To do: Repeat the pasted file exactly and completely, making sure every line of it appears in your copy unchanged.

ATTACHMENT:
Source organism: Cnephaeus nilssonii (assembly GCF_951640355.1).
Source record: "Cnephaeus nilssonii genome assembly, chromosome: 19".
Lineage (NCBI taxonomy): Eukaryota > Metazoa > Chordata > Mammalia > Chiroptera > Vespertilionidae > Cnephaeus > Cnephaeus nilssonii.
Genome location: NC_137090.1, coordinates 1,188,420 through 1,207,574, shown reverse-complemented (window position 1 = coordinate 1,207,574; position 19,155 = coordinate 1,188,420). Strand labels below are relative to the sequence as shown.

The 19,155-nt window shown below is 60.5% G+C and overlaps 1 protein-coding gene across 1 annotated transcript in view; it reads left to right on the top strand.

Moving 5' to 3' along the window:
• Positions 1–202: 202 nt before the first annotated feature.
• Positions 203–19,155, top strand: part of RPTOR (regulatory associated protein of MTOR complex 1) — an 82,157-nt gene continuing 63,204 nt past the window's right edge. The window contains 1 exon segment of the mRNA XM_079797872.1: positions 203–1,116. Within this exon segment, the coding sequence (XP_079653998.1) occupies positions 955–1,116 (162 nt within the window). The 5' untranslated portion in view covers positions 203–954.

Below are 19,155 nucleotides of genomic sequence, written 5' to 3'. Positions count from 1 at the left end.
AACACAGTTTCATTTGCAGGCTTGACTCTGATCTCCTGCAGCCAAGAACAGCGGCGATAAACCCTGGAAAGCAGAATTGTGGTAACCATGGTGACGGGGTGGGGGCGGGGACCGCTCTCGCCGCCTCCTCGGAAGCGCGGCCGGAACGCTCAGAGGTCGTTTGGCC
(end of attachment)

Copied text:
Source organism: Cnephaeus nilssonii (assembly GCF_951640355.1).
Source record: "Cnephaeus nilssonii genome assembly, chromosome: 19".
Lineage (NCBI taxonomy): Eukaryota > Metazoa > Chordata > Mammalia > Chiroptera > Vespertilionidae > Cnephaeus > Cnephaeus nilssonii.
Genome location: NC_137090.1, coordinates 1,188,420 through 1,207,574, shown reverse-complemented (window position 1 = coordinate 1,207,574; position 19,155 = coordinate 1,188,420). Strand labels below are relative to the sequence as shown.

The 19,155-nt window shown below is 60.5% G+C and overlaps 1 protein-coding gene across 1 annotated transcript in view; it reads left to right on the top strand.

Moving 5' to 3' along the window:
• Positions 1–202: 202 nt before the first annotated feature.
• Positions 203–19,155, top strand: part of RPTOR (regulatory associated protein of MTOR complex 1) — an 82,157-nt gene continuing 63,204 nt past the window's right edge. The window contains 1 exon segment of the mRNA XM_079797872.1: positions 203–1,116. Within this exon segment, the coding sequence (XP_079653998.1) occupies positions 955–1,116 (162 nt within the window). The 5' untranslated portion in view covers positions 203–954.

Below are 19,155 nucleotides of genomic sequence, written 5' to 3'. Positions count from 1 at the left end.
AACACAGTTTCATTTGCAGGCTTGACTCTGATCTCCTGCAGCCAAGAACAGCGGCGATAAACCCTGGAAAGCAGAATTGTGGTAACCATGGTGACGGGGTGGGGGCGGGGACCGCTCTCGCCGCCTCCTCGGAAGCGCGGCCGGAACGCTCAGAGGTCGTTTGGCC